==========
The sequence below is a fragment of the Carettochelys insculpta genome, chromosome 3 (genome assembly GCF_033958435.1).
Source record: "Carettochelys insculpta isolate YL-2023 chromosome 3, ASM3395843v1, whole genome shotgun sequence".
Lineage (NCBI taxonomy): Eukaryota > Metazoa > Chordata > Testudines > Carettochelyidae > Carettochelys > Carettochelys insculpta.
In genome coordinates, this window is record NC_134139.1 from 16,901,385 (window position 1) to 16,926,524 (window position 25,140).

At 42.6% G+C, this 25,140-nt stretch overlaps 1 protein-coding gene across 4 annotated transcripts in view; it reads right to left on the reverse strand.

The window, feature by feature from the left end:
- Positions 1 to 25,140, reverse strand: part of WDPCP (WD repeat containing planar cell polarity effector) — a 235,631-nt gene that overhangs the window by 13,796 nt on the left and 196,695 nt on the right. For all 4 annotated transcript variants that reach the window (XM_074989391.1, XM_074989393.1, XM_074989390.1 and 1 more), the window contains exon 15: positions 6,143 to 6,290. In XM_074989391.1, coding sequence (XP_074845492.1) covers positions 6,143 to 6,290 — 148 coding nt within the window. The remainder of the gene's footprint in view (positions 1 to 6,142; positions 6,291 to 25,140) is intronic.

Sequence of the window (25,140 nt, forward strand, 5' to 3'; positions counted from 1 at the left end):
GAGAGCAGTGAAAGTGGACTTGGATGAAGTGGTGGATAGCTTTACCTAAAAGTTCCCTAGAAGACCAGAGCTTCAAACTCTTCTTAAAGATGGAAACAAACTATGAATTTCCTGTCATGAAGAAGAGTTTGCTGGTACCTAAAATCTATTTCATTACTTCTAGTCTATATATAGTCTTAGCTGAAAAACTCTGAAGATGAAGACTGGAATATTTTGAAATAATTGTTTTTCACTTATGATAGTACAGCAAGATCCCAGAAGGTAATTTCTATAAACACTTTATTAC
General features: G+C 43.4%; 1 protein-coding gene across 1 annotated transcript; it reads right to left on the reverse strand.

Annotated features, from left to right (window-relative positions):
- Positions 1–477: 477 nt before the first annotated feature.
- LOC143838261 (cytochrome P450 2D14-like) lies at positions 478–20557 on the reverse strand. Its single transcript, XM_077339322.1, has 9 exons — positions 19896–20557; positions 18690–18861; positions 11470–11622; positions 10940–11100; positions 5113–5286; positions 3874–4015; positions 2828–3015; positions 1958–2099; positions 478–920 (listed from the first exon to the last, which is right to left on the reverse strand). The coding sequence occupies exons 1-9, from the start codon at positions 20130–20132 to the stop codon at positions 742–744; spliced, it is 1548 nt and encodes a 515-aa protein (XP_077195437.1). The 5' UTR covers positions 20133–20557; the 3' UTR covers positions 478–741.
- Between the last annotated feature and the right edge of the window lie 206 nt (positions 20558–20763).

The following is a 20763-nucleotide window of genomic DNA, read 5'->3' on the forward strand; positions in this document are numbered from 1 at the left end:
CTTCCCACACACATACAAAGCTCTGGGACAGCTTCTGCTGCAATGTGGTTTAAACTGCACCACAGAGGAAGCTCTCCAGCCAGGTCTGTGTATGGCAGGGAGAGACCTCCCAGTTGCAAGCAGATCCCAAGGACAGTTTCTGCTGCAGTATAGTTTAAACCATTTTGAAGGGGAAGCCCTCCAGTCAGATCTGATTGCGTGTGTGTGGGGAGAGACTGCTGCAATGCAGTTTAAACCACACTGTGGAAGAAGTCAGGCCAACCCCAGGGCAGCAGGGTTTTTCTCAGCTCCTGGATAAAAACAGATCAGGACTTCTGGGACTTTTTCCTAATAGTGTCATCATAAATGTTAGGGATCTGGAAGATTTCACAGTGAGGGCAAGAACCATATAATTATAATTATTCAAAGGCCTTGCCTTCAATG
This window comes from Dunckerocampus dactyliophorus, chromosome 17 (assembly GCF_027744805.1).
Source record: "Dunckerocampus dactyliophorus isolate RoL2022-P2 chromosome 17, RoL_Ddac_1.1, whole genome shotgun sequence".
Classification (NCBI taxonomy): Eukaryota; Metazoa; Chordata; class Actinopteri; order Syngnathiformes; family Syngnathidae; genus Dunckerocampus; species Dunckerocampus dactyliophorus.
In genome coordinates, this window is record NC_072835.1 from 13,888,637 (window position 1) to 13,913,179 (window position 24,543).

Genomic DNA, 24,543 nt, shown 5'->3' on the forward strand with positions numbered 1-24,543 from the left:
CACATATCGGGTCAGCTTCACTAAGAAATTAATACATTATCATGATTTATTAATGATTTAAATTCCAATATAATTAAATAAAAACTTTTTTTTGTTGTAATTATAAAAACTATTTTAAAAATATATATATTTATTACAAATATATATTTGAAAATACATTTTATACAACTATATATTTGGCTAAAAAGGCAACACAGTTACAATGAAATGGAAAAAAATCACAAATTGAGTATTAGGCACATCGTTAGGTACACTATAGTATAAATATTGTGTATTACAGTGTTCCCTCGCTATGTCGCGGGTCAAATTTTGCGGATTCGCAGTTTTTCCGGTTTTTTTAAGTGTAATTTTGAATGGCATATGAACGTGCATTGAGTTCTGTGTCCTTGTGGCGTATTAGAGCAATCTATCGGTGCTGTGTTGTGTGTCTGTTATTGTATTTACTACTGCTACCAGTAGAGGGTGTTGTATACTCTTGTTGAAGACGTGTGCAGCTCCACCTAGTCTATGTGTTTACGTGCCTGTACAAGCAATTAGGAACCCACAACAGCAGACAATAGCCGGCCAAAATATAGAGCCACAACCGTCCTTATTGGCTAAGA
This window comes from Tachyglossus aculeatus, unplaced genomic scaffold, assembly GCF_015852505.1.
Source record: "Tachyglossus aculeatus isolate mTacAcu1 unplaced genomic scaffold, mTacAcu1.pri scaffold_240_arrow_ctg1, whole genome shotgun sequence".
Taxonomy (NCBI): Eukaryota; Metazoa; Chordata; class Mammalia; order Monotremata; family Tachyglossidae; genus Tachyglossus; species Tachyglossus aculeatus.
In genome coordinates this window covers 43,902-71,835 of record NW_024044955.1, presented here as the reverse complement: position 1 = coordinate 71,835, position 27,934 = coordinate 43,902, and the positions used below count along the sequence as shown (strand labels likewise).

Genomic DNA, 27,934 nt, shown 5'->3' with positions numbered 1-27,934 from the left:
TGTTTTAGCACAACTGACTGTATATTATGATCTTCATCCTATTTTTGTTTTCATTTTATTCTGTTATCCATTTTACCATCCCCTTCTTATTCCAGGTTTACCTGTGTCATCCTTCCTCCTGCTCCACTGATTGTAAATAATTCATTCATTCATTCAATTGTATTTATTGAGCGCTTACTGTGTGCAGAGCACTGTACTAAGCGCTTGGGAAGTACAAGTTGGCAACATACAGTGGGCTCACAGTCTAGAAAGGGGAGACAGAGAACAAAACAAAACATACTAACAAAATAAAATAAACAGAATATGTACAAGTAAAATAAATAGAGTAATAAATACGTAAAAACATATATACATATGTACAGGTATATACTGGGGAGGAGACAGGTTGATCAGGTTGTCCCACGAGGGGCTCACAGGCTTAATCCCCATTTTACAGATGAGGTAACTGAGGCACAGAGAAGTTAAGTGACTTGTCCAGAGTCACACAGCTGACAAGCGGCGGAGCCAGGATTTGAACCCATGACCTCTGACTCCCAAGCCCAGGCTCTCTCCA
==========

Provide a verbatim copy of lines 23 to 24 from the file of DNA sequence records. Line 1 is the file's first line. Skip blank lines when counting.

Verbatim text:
This window comes from Tachyglossus aculeatus, unplaced genomic scaffold, assembly GCF_015852505.1.
Source record: "Tachyglossus aculeatus isolate mTacAcu1 unplaced genomic scaffold, mTacAcu1.pri scaffold_240_arrow_ctg1, whole genome shotgun sequence".